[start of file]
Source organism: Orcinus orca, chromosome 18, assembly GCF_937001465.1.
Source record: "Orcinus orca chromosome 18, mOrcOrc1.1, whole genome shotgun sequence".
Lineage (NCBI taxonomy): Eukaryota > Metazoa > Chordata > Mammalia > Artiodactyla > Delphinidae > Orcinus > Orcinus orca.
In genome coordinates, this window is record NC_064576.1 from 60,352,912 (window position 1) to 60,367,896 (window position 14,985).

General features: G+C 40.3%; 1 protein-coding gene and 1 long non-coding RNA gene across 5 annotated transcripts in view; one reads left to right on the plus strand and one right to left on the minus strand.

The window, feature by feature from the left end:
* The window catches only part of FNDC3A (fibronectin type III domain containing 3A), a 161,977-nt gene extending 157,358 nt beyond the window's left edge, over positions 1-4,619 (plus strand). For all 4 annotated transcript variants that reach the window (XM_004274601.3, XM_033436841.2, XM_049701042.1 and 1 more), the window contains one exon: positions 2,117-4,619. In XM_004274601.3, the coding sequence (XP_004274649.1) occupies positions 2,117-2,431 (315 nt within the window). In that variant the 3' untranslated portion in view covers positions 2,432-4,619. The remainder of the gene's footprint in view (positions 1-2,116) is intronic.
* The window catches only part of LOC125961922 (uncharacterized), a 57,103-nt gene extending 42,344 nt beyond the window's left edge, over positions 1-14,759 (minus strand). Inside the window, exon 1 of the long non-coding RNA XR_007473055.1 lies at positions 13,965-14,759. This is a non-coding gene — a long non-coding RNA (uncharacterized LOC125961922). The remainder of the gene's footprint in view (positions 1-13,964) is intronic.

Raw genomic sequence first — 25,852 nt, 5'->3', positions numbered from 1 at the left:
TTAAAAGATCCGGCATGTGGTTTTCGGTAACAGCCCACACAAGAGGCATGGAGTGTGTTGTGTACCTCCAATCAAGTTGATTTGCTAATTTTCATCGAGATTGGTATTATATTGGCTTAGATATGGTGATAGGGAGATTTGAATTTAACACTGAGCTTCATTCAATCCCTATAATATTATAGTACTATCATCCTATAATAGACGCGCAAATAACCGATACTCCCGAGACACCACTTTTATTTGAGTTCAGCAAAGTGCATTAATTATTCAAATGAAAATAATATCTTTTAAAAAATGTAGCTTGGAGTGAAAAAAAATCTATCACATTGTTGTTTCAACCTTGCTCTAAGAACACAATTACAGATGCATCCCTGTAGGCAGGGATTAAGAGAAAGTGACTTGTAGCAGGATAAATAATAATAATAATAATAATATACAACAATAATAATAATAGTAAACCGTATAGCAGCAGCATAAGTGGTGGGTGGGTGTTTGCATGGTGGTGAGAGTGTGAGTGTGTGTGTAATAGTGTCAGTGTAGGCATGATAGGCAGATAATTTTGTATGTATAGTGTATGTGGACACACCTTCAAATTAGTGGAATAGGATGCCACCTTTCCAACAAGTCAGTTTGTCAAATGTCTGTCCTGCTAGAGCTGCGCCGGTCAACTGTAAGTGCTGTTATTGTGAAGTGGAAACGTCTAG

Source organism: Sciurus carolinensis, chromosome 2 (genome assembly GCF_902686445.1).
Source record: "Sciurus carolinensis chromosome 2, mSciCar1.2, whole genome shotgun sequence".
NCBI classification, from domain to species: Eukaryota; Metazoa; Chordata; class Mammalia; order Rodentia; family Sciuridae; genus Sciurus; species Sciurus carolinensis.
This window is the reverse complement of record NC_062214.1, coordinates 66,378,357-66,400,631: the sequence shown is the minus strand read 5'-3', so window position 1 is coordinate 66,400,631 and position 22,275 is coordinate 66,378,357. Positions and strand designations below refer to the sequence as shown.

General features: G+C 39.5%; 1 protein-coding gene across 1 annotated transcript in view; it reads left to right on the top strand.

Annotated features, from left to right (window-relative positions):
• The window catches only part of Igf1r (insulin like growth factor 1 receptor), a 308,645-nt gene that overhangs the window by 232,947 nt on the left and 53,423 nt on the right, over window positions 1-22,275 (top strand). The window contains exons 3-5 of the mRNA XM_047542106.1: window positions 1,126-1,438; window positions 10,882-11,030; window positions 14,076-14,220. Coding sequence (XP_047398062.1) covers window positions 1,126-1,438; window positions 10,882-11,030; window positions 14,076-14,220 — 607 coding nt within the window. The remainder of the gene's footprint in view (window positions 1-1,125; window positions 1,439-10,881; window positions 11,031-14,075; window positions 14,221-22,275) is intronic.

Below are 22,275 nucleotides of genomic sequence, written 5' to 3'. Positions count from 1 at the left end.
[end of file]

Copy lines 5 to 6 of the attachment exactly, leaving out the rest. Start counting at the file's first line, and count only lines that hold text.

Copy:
General features: G+C 40.3%; 1 protein-coding gene and 1 long non-coding RNA gene across 5 annotated transcripts in view; one reads left to right on the plus strand and one right to left on the minus strand.

The window, feature by feature from the left end: